“Sermons on the Song of Songs (36:3)” in Lane, Tony, “A 12th Century Man for All Seasons The Life and Thought of Bernard of Clairvaux,”

Bernard of Clairvaux

Christian History Institute

p. 1

“There are some who long to know for the sole purpose of knowing, and that is shameful curiosity; others who long to know in order to become known, and that is shameful vanity . . . There are others still who long for knowledge in order to sell its fruits for money or honors, and this is shameful profiteering; others again who long to know in order to be of service, and this is charity. Finally there are those who long to know in order to benefit themselves, and this is prudence.”


p. 2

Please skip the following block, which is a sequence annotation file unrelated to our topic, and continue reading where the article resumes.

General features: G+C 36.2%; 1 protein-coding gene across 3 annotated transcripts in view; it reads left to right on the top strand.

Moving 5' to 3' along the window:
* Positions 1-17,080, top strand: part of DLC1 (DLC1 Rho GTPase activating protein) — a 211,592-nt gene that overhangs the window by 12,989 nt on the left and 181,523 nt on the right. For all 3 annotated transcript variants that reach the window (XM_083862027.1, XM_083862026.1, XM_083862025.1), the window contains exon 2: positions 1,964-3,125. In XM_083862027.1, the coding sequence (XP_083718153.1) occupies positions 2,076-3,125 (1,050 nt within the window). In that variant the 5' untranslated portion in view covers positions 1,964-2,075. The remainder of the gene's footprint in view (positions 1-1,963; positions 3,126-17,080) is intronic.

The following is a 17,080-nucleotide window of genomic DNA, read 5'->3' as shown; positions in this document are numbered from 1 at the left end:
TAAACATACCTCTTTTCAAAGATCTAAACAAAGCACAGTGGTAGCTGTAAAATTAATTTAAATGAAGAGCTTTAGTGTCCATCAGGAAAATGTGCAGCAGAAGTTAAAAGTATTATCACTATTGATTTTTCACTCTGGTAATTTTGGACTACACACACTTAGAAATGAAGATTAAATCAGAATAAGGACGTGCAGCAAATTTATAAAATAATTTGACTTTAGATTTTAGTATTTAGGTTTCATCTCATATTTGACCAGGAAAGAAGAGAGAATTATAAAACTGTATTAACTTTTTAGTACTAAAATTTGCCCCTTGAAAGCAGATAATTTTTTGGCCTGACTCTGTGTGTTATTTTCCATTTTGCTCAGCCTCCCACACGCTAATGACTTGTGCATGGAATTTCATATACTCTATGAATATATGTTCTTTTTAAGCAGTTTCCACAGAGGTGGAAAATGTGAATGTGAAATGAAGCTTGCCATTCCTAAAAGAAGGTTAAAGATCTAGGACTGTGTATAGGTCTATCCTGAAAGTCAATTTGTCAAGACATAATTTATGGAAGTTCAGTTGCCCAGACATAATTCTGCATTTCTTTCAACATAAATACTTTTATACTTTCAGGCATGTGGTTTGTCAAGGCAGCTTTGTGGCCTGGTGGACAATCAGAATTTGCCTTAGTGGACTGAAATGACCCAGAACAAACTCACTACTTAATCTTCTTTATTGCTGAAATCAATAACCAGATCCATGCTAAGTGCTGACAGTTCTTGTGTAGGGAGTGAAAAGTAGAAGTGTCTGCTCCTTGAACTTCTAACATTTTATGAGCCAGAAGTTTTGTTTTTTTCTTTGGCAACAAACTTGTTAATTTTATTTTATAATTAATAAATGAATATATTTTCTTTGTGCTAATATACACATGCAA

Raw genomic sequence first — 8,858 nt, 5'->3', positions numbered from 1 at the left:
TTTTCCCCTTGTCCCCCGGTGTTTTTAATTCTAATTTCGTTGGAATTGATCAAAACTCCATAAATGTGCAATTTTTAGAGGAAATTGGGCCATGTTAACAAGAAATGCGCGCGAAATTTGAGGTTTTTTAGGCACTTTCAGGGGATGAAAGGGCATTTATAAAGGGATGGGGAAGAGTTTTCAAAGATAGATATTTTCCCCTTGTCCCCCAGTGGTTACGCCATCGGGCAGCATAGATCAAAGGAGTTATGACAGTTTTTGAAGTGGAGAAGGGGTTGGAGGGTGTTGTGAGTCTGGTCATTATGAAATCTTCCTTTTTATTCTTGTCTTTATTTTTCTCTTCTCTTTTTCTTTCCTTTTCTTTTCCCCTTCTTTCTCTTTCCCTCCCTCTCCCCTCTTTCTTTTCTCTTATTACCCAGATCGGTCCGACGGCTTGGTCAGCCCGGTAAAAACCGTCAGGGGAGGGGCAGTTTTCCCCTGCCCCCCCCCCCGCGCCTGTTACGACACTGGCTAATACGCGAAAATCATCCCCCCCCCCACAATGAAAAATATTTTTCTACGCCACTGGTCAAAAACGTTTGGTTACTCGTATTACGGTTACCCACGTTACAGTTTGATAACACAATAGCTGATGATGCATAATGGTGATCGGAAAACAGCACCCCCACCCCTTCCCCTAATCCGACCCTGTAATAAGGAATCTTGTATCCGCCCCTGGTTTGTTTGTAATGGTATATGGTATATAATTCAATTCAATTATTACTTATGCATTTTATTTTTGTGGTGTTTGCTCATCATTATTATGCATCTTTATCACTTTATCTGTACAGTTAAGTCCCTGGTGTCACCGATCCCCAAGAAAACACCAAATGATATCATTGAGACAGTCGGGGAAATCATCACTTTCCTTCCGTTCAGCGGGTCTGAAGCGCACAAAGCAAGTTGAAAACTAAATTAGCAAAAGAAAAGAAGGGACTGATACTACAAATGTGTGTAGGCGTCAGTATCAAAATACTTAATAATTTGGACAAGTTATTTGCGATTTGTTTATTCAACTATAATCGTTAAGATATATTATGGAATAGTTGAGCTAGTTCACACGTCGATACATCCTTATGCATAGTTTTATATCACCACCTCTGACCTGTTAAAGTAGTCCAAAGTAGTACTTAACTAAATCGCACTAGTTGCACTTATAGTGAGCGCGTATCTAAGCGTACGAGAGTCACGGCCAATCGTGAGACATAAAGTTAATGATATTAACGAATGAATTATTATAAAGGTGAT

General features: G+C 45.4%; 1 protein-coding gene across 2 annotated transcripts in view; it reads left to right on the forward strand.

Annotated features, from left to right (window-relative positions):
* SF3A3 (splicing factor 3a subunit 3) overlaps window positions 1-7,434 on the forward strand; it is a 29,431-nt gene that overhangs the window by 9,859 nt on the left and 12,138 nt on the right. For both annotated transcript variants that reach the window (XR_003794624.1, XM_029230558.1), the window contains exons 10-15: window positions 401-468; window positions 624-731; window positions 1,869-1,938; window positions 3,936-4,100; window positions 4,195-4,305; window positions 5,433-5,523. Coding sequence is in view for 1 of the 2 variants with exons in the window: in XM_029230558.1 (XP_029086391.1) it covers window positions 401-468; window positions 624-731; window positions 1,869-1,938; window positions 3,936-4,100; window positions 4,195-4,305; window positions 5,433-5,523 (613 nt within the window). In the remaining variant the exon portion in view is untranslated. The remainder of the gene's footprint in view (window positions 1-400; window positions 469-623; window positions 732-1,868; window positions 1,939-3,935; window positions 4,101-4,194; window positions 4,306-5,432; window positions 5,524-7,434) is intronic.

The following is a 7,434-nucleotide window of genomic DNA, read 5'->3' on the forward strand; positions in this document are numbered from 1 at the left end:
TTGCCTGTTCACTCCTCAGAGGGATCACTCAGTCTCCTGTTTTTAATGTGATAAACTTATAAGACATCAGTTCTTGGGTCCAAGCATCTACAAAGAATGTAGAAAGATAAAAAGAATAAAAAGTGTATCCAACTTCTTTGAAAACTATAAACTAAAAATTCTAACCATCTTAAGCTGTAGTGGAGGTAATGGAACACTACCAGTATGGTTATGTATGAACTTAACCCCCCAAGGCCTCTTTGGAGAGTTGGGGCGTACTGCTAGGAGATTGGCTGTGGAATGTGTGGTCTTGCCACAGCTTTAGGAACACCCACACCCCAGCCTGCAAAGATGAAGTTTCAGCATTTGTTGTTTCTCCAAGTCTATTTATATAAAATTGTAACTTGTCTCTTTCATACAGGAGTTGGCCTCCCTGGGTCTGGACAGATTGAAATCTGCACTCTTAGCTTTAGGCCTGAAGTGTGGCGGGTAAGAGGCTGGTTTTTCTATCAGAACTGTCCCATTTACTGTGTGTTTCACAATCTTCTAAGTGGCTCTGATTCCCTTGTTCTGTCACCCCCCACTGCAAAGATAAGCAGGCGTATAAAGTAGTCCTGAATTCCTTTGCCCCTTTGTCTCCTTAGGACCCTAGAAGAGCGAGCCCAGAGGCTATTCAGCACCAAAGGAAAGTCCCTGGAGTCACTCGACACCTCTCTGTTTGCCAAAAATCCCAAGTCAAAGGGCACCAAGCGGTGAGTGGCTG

“Humility is a virtue by which a man has a low opinion of himself because he knows himself well . . . Just as pure truth is seen only by the pure of heart, so also a brother’s miseries are truly experienced only by one who has misery in his own heart. You will never have real mercy for the failings of another until you know and realize that you have the same failings in your soul. When a man has been bragging that he is better than others he would feel ashamed of himself if he did not live up to his boast and show how much better than others he is . . . He does not so much want to be better as to be seen to be better. He is not so much concerned about leading a better life as appearing to others to do so . . . When a man thinks he is better than others will he not put himself before others? He must have the first place in gatherings, be the first to speak in council. He comes without being called. He interferes without being asked. He must rearrange everything, redo whatever has been done. What he himself did not do or arrange is not rightly done or properly arranged.”